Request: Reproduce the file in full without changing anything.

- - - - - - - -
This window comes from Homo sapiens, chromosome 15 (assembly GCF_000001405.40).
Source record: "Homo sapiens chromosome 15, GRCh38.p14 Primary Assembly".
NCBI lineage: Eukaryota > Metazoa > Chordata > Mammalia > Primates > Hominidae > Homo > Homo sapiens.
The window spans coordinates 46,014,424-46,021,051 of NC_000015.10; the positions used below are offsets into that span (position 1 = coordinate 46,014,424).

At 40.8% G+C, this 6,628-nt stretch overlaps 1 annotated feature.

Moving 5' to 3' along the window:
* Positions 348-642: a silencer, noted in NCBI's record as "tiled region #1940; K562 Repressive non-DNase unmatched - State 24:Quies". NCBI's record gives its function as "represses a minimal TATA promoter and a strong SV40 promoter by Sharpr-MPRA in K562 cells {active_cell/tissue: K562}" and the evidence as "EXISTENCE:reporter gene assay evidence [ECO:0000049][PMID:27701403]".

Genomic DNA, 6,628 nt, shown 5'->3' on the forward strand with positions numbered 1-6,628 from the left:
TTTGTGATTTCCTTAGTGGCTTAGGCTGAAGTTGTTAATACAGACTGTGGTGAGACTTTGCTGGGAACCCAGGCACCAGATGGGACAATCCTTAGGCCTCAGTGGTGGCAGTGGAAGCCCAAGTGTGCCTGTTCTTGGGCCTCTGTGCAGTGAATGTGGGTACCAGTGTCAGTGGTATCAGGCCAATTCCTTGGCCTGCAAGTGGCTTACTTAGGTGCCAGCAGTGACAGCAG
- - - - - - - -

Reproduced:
This window comes from Homo sapiens, chromosome 15 (assembly GCF_000001405.40).
Source record: "Homo sapiens chromosome 15, GRCh38.p14 Primary Assembly".
NCBI lineage: Eukaryota > Metazoa > Chordata > Mammalia > Primates > Hominidae > Homo > Homo sapiens.
The window spans coordinates 46,014,424-46,021,051 of NC_000015.10; the positions used below are offsets into that span (position 1 = coordinate 46,014,424).

At 40.8% G+C, this 6,628-nt stretch overlaps 1 annotated feature.

Moving 5' to 3' along the window:
* Positions 348-642: a silencer, noted in NCBI's record as "tiled region #1940; K562 Repressive non-DNase unmatched - State 24:Quies". NCBI's record gives its function as "represses a minimal TATA promoter and a strong SV40 promoter by Sharpr-MPRA in K562 cells {active_cell/tissue: K562}" and the evidence as "EXISTENCE:reporter gene assay evidence [ECO:0000049][PMID:27701403]".

Genomic DNA, 6,628 nt, shown 5'->3' on the forward strand with positions numbered 1-6,628 from the left:
TTTGTGATTTCCTTAGTGGCTTAGGCTGAAGTTGTTAATACAGACTGTGGTGAGACTTTGCTGGGAACCCAGGCACCAGATGGGACAATCCTTAGGCCTCAGTGGTGGCAGTGGAAGCCCAAGTGTGCCTGTTCTTGGGCCTCTGTGCAGTGAATGTGGGTACCAGTGTCAGTGGTATCAGGCCAATTCCTTGGCCTGCAAGTGGCTTACTTAGGTGCCAGCAGTGACAGCAG